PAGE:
“Coming into Los Angeles, bringing in a couple of keys.

Don’t touch my bags if you please mister customs man.” – Arlo Guthrie

June 28, 2012

We came into LAX via JFK mid afternoon, but all we brought in was a bass, a case of FX pedals, a box full of cymbals, tapes, T-shirts, & records, and a two-and-a-half week tour schedule with Stab City that would cover the West Coast from Tijuana to Vancouver.

We waited for the FlyAway to Union Station, where our number one LA homegirl Jenn Su picked us up and drove us to Echo Park, to get some food and choogle until it was time to head out to play the tour kick off show.


The line up was sort of epic: RELIGIOUS GIRLSUNSTOPPABLE DEATH MACHINESBATWINGS CATWINGS, and STAB CITY. Los Angeles was blessed and so were we; KXLU sponsored the show and helped organize it at Pherspace, a performance art and gallery space in between Echo Park and Silverlake. Such a dope venue, with such dope people running it. Of all the times we played Los Angeles, we really felt the love this night. All of our friends were there, we played with our favorite bands, and started the tour on such a high note that most windows, and street lights around Echo Park shattered into millions of pieces.

We were so swept up with the high of being around such awesome energy that we didn’t even think to photograph and tape anything. Ooops.

Better to live for the moment, right?


Tour Sticker by Sean Kelly

When we first met Stab City, I think in 2009, they played an epic set at the Mime in Glendale. Bobby Vega reminded me of an East LA version of Dave Grohl doing a Dale Crover impersonation. Headbanging to every double cymbal crash, high up hi-hats, low seat, and filling his lungs with cheeks full of air, metronomic timing. Kyle’s guitar, angular, affected, and often using minor key modes brought to mind Brainiac and Six Finger Satellite. He is a master tap dancer with his pedal board, transforming his guitar into a psychedelic calling card for insanity. Pair it with Dan’s seamlessly subtle, yet complex and groovy bass lines with raspy disaffected post hardcore inspired vocals, and you pretty much have a unique sound coming out of Los Angeles.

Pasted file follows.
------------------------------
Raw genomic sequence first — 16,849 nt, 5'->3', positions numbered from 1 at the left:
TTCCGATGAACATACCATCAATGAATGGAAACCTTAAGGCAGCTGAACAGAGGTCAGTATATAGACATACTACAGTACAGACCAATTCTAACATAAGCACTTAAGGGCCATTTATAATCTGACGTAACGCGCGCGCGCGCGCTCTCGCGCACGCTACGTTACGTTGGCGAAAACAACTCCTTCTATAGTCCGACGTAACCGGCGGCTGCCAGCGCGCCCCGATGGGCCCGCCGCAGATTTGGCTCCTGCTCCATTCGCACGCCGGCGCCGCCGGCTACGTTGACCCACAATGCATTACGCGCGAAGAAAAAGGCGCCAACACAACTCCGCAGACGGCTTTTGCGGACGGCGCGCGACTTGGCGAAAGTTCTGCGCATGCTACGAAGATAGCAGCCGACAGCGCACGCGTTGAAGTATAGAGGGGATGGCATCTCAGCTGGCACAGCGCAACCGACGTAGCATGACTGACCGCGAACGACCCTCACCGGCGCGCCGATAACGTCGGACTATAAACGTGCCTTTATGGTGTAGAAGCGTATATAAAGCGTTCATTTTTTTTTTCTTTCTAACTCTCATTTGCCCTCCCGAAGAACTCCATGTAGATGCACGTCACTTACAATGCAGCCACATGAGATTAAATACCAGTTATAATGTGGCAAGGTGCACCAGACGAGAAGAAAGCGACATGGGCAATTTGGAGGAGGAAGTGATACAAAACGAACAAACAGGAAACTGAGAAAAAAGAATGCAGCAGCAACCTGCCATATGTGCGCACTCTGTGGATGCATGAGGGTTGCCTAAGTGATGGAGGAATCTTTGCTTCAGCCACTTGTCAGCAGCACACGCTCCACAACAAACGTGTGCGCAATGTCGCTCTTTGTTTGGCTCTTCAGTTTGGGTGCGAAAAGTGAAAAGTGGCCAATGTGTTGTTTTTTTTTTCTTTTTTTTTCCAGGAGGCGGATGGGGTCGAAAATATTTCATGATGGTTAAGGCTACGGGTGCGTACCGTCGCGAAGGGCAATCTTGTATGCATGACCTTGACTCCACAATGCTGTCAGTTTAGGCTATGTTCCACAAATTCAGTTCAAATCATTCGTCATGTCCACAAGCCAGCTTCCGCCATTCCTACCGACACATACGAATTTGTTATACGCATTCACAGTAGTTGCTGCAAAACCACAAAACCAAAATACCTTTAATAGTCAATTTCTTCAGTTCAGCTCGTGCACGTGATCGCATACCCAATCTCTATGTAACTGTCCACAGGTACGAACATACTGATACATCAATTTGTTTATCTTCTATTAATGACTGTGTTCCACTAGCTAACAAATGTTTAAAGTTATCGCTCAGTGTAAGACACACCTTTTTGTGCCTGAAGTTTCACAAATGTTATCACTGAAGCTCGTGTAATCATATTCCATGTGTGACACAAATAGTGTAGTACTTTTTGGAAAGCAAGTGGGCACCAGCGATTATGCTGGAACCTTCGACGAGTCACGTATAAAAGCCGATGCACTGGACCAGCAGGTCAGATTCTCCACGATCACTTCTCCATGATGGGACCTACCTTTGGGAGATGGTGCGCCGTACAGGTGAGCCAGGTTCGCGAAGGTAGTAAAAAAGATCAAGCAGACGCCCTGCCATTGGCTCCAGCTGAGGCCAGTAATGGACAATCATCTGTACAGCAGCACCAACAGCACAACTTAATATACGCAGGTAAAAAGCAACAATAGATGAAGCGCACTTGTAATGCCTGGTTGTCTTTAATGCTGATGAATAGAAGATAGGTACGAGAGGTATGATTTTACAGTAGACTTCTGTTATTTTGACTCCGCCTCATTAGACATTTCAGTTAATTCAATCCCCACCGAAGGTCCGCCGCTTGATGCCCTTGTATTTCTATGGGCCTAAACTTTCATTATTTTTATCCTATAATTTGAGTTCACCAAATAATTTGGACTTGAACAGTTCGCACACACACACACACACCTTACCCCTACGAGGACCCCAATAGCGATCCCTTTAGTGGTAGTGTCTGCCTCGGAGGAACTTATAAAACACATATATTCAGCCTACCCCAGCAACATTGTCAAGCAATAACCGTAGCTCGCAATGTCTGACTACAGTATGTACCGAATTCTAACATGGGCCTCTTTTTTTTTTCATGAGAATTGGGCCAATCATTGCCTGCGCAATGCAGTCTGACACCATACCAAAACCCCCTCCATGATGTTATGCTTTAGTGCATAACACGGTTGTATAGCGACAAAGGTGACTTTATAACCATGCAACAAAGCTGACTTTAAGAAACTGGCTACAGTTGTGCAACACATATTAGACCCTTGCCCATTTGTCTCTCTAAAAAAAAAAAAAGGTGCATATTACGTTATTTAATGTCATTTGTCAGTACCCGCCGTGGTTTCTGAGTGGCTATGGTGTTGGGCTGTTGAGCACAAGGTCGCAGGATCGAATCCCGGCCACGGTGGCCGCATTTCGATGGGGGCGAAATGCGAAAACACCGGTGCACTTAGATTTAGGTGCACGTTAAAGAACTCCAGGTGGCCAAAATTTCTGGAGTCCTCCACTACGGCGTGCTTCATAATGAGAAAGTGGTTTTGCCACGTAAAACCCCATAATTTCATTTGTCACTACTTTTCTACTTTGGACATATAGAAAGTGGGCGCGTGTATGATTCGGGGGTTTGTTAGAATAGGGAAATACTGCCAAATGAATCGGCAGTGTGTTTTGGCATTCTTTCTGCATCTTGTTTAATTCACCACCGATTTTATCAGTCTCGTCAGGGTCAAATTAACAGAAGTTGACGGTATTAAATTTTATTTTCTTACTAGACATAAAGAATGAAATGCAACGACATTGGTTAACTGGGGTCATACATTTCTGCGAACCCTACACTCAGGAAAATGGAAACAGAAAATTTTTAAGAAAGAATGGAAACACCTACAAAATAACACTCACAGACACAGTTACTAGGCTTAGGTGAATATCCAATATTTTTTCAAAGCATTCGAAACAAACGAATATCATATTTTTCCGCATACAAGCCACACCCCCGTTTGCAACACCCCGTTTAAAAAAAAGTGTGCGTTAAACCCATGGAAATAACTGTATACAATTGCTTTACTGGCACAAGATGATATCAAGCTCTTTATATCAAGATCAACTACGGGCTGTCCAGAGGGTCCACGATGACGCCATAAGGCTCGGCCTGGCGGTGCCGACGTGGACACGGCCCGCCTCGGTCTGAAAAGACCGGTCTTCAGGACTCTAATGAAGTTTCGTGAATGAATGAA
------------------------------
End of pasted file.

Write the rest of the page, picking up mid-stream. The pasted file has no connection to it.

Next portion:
Kyle & Bobby Stab City at Pherspace

Dan Stab City at Pherspace

They’re like Ph.D students who take their diplomas make sheets of LSD out of them for a true definition of higher education, then set them on fire because they reached the next level of consciousness realizing paper is meaningless, and the meaning is in the mind, and the message is in the medium, and that paper burns at 451 degrees Fahrenheit. Check out their video directed by Tyson Zoltan Heder, for one of my favorite Stab City songs, “Coliseum.”

 

The show went off. Our about-to-be slumber-party crew, Stab City sounded like a Boston grad student fed up with academics, who moves to LA to join a punk band. Story sound familiar? Hint: replace Boston with D.C., academics with an ice cream shop, and rewind about 25 years.

Another hint:

Henry approves BatWings CatWings T Shirt via Batwings Catwings’ FB page

Then there was BatWings CatWings, LA’s answer to melodic dance punk, combining electronic synth parts, drum samples and triggers, along with strong vocal melodies and textured sometimes blown out bass and guitars. Frontwoman and singer, Dana Poblete’s melodic tone laden vocals drive the way for this LA quartet with simple stories. Performing that night she pogo jumped up and down, her hair flying around everywhere, like an aura of energy reaching out to touch you.